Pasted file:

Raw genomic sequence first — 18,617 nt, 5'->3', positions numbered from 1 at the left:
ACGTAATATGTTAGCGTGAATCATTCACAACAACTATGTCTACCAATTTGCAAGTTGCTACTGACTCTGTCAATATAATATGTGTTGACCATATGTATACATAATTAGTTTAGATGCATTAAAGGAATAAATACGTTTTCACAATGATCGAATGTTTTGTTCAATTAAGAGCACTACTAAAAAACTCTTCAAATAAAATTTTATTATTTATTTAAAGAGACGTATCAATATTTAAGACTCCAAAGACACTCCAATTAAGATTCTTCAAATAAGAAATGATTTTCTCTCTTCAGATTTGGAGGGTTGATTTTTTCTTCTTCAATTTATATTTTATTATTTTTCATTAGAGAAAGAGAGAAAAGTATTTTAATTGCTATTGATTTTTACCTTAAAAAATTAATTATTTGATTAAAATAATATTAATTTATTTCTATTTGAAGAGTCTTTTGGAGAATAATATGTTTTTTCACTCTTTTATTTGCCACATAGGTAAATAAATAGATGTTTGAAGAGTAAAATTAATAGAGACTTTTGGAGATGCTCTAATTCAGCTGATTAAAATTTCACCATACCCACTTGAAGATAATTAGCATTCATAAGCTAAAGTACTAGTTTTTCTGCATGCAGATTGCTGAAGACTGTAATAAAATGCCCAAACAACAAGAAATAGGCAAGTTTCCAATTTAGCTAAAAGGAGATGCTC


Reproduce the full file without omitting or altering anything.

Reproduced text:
Raw genomic sequence first — 18,617 nt, 5'->3', positions numbered from 1 at the left:
ACGTAATATGTTAGCGTGAATCATTCACAACAACTATGTCTACCAATTTGCAAGTTGCTACTGACTCTGTCAATATAATATGTGTTGACCATATGTATACATAATTAGTTTAGATGCATTAAAGGAATAAATACGTTTTCACAATGATCGAATGTTTTGTTCAATTAAGAGCACTACTAAAAAACTCTTCAAATAAAATTTTATTATTTATTTAAAGAGACGTATCAATATTTAAGACTCCAAAGACACTCCAATTAAGATTCTTCAAATAAGAAATGATTTTCTCTCTTCAGATTTGGAGGGTTGATTTTTTCTTCTTCAATTTATATTTTATTATTTTTCATTAGAGAAAGAGAGAAAAGTATTTTAATTGCTATTGATTTTTACCTTAAAAAATTAATTATTTGATTAAAATAATATTAATTTATTTCTATTTGAAGAGTCTTTTGGAGAATAATATGTTTTTTCACTCTTTTATTTGCCACATAGGTAAATAAATAGATGTTTGAAGAGTAAAATTAATAGAGACTTTTGGAGATGCTCTAATTCAGCTGATTAAAATTTCACCATACCCACTTGAAGATAATTAGCATTCATAAGCTAAAGTACTAGTTTTTCTGCATGCAGATTGCTGAAGACTGTAATAAAATGCCCAAACAACAAGAAATAGGCAAGTTTCCAATTTAGCTAAAAGGAGATGCTC